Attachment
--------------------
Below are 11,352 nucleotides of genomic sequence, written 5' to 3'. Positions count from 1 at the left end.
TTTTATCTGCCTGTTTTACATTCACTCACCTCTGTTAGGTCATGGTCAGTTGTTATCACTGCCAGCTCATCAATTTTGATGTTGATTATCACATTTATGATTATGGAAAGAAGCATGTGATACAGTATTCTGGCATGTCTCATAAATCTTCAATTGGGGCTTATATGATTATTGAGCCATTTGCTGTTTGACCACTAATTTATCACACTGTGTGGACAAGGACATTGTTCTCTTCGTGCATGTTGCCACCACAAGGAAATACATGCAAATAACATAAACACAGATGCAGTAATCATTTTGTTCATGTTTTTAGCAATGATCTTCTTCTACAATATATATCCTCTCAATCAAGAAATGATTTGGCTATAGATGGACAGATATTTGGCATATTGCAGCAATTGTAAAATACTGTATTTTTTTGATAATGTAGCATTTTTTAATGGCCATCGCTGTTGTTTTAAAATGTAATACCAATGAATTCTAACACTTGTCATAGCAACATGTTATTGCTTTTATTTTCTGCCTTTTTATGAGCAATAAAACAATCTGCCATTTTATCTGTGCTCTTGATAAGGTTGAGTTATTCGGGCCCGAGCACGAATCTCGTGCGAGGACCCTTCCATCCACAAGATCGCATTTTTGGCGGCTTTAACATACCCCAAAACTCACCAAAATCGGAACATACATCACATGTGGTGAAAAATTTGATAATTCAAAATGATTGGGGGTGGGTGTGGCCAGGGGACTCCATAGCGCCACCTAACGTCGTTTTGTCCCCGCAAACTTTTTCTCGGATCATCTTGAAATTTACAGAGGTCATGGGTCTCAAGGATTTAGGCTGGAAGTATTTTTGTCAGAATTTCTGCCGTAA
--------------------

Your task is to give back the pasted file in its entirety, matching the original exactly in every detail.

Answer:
Below are 11,352 nucleotides of genomic sequence, written 5' to 3'. Positions count from 1 at the left end.
TTTTATCTGCCTGTTTTACATTCACTCACCTCTGTTAGGTCATGGTCAGTTGTTATCACTGCCAGCTCATCAATTTTGATGTTGATTATCACATTTATGATTATGGAAAGAAGCATGTGATACAGTATTCTGGCATGTCTCATAAATCTTCAATTGGGGCTTATATGATTATTGAGCCATTTGCTGTTTGACCACTAATTTATCACACTGTGTGGACAAGGACATTGTTCTCTTCGTGCATGTTGCCACCACAAGGAAATACATGCAAATAACATAAACACAGATGCAGTAATCATTTTGTTCATGTTTTTAGCAATGATCTTCTTCTACAATATATATCCTCTCAATCAAGAAATGATTTGGCTATAGATGGACAGATATTTGGCATATTGCAGCAATTGTAAAATACTGTATTTTTTTGATAATGTAGCATTTTTTAATGGCCATCGCTGTTGTTTTAAAATGTAATACCAATGAATTCTAACACTTGTCATAGCAACATGTTATTGCTTTTATTTTCTGCCTTTTTATGAGCAATAAAACAATCTGCCATTTTATCTGTGCTCTTGATAAGGTTGAGTTATTCGGGCCCGAGCACGAATCTCGTGCGAGGACCCTTCCATCCACAAGATCGCATTTTTGGCGGCTTTAACATACCCCAAAACTCACCAAAATCGGAACATACATCACATGTGGTGAAAAATTTGATAATTCAAAATGATTGGGGGTGGGTGTGGCCAGGGGACTCCATAGCGCCACCTAACGTCGTTTTGTCCCCGCAAACTTTTTCTCGGATCATCTTGAAATTTACAGAGGTCATGGGTCTCAAGGATTTAGGCTGGAAGTATTTTTGTCAGAATTTCTGCCGTAA